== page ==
Attorney; immediate past vice-president of the National Lawyers Guild, San Francisco Bay Area Chapter; instrumental in protecting undocumented persons from Berkeley civil ICR detentions.
My name is Sharon Adams. I became involved in KPFA when the Morning Mix was abruptly taken off the air, without warning during a pledge drive, and without waiting to see the financial results of the pledge drive. The Morning Mix was produced locally with a variety of hosts addressing issues of regional and national concern.
The controlling majority on the KPFA Local Station Board (LSB) supported replacing the Morning Mix with a pre-recorded production from LA, arguing the recorded production would generate more revenue. Subsequent pledge drive results have shown the LA-produced show did not increase revenue to KPFA. The station remains in difficult financial straits. But, cancelling the Morning Mix did effectively remove local voices from one of the prime drive-time listening hours.
This caused me to look more deeply into the internal issues at KPFA. I learned that KPFA and its parent, Pacifica Foundation, have amazingly bad basic accounting methods that appear to be standard operating procedure. A required audit from 2013 was only recently finalized, while the 2014 audit remains unfinished.
Things must change if KPFA is to remain a beacon of hope, and a place for alternative voices to be heard.
I was on the Board of Directors for the National Lawyers Guild-San Francisco Bay Area Chapter (NLG), from 2007 until 2014, serving as Vice-President in 2014. During that time, the economy suffered a major recession due to global capitalist economic policies. The NLG is a non-profit, membership organization, similar to Pacifica/KPFA. While on the NLG Board, we kept the NLG financially solvent through difficult times by responding appropriately and in a timely manner to the financial challenges. I will bring this type of oversight to the KPFA LSB.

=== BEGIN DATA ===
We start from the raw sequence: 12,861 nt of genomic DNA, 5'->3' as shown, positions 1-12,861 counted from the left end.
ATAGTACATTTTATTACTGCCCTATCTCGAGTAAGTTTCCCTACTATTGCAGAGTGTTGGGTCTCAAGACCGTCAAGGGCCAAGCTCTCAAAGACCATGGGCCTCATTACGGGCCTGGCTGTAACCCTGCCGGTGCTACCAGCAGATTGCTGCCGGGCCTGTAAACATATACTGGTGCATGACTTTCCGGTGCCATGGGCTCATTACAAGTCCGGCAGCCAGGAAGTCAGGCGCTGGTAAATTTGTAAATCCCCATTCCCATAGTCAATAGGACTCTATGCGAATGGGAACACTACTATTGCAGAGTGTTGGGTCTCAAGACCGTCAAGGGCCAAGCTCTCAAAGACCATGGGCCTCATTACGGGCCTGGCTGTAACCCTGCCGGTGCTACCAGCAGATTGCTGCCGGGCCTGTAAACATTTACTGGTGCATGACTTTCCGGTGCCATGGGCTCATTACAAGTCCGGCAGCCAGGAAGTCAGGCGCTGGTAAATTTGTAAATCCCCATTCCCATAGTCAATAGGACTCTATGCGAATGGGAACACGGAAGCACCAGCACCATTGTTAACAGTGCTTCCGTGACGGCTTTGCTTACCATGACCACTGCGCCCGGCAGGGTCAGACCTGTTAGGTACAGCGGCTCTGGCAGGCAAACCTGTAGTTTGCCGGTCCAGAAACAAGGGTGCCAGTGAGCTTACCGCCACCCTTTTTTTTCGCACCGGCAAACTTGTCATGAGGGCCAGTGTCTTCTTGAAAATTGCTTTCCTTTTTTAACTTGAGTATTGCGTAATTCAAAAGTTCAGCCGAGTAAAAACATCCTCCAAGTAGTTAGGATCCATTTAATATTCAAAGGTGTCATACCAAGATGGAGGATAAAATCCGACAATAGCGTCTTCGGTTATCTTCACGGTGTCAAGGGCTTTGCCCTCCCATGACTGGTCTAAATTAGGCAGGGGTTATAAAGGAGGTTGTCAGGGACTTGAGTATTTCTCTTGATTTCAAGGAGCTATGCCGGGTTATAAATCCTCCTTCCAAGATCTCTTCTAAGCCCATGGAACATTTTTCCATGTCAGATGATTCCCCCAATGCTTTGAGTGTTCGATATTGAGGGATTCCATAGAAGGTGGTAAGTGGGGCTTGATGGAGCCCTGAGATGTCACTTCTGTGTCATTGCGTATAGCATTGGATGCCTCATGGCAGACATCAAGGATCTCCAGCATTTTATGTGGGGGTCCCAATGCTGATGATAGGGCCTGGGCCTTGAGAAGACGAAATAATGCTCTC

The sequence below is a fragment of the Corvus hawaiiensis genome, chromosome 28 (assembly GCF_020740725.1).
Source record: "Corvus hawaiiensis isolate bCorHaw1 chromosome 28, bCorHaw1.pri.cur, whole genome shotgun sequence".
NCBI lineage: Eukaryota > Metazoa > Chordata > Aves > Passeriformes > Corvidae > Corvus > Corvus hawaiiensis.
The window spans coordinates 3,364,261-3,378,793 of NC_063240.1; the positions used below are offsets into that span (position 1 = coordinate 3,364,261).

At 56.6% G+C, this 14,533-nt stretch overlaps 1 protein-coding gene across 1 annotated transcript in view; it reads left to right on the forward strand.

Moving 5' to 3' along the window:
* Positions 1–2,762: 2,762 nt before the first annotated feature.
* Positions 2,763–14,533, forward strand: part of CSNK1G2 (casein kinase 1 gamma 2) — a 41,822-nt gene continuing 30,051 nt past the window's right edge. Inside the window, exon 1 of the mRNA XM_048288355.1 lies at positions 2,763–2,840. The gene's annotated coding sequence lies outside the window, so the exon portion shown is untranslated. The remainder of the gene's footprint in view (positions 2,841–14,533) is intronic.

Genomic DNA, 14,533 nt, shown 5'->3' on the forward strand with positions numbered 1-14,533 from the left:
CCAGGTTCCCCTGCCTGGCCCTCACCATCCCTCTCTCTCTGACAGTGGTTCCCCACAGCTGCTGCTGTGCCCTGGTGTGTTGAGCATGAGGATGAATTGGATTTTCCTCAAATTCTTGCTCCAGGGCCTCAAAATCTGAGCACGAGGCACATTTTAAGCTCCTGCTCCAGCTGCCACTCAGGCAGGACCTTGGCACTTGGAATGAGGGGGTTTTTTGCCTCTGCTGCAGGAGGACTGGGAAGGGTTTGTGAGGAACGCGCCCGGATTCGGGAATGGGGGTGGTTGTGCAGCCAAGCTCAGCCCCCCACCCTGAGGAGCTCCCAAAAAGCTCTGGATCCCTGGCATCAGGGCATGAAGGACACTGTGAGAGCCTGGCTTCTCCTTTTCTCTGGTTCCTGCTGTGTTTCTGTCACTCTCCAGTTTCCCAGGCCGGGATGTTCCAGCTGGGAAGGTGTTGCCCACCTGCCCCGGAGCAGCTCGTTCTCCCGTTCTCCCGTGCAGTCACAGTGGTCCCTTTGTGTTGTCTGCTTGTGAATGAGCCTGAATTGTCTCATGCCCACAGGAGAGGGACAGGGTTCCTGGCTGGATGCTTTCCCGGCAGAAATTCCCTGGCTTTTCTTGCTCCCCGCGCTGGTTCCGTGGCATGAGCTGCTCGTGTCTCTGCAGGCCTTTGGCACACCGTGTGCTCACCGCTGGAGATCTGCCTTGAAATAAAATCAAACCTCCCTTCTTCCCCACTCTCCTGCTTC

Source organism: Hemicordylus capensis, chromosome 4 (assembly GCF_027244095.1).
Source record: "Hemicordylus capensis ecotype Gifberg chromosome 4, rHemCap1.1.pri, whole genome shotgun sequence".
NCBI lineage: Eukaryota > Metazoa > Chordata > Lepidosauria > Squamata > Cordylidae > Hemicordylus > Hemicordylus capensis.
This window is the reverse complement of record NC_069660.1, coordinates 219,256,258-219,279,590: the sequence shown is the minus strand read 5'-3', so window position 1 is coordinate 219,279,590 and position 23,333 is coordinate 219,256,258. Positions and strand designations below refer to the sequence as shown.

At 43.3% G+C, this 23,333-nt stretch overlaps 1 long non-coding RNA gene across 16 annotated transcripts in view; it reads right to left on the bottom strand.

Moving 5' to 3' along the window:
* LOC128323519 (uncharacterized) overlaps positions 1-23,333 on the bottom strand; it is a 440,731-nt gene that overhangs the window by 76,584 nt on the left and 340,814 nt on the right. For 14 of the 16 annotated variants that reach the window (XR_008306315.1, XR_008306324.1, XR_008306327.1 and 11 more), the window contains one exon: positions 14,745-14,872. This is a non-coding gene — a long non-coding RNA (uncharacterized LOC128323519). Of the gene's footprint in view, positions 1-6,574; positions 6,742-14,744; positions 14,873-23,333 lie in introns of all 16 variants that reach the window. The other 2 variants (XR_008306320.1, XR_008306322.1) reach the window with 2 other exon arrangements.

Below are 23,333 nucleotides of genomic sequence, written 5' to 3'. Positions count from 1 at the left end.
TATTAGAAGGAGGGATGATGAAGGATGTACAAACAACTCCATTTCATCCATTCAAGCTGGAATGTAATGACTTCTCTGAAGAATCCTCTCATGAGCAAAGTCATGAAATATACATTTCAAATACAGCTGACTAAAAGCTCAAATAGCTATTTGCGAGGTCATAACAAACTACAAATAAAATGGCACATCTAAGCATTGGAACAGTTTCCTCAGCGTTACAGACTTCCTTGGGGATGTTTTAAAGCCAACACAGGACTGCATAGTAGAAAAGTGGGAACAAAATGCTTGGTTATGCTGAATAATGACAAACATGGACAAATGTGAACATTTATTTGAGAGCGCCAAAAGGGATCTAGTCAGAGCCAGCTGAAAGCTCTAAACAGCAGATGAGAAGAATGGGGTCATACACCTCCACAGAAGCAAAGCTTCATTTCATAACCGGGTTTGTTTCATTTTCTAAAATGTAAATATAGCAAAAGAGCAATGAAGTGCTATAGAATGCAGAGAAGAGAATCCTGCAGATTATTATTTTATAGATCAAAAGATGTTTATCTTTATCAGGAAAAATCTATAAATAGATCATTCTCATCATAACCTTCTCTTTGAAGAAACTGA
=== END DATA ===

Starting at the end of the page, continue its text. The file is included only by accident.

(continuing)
Arguments have been made that KPFA must become more like NPR to remain viable, and that KPFA should receive corporate underwriting. I do not accept this model. Lewis Hill, founder of Pacifica, understood the value of the unfiltered voices of the people. Overcoming the doubters, Hill placed his faith in the power of the people, and created Pacifica. I intend to do all I can to uphold this vision.
I’m a founding member of the Coalition for a Safe Berkeley. We worked with Berkeley City Council to pass first-in-the-nation legislation protecting undocumented persons from civil ICE detention in Berkeley jails. KPFA covered this story. As a founding member of the NLG-Committee Against Torture, we worked against the US torture program, including its links to UC Berkeley Law School. KPFA covered this issue when others, including NPR, ignored it. In fact, NPR refused to use the word “torture” for years.
KPFA must continue, but not as a clone of NPR. KPFA can be preserved with policies and programming decisions that promote a diversity of the voices addressing a variety of issues; by having paid staff support the diversity of voices; by increasing membership; and by promoting KPFA at events throughout the Bay Area.
Please vote for me and the entire United for Community Radio slate!
Official Q. & A.
1. In what ways are the station moving in a positive direction, that you would want to continue or perhaps improve?
The new www.kpfa.org website is a wonderful step forward, providing a more interactive and accessible format. And, the KPFA legacy continues; there are still great programs on the air, and there are still great people dedicated to making KPFA the best it can be. I will continue this tradition and continue to ensure that programming decisions represent the voices of all parts of the community. KPFA has in the past, and still does, report on issues that are not reported elsewhere. As a listener, I have learned so much about the world from hearing the different perspectives on KPFA. As an activist, I appreciate the importance of KPFA’s willingness to report on stories not routinely covered by mainstream media.
I’m a founding member of the National Lawyers Guild’s Committee Against Torture, and we have worked against the US torture policy. KPFA covered this issue when others, including NPR, ignored it. In fact, NPR refused to use the word “torture” for years.
2. In what ways are the station moving in a negative direction, that you would want to stop or change? What changes would you work for?
4. What ideas do you have for helping the station and the Pacifica Foundation meet the financial challenges currently being faced?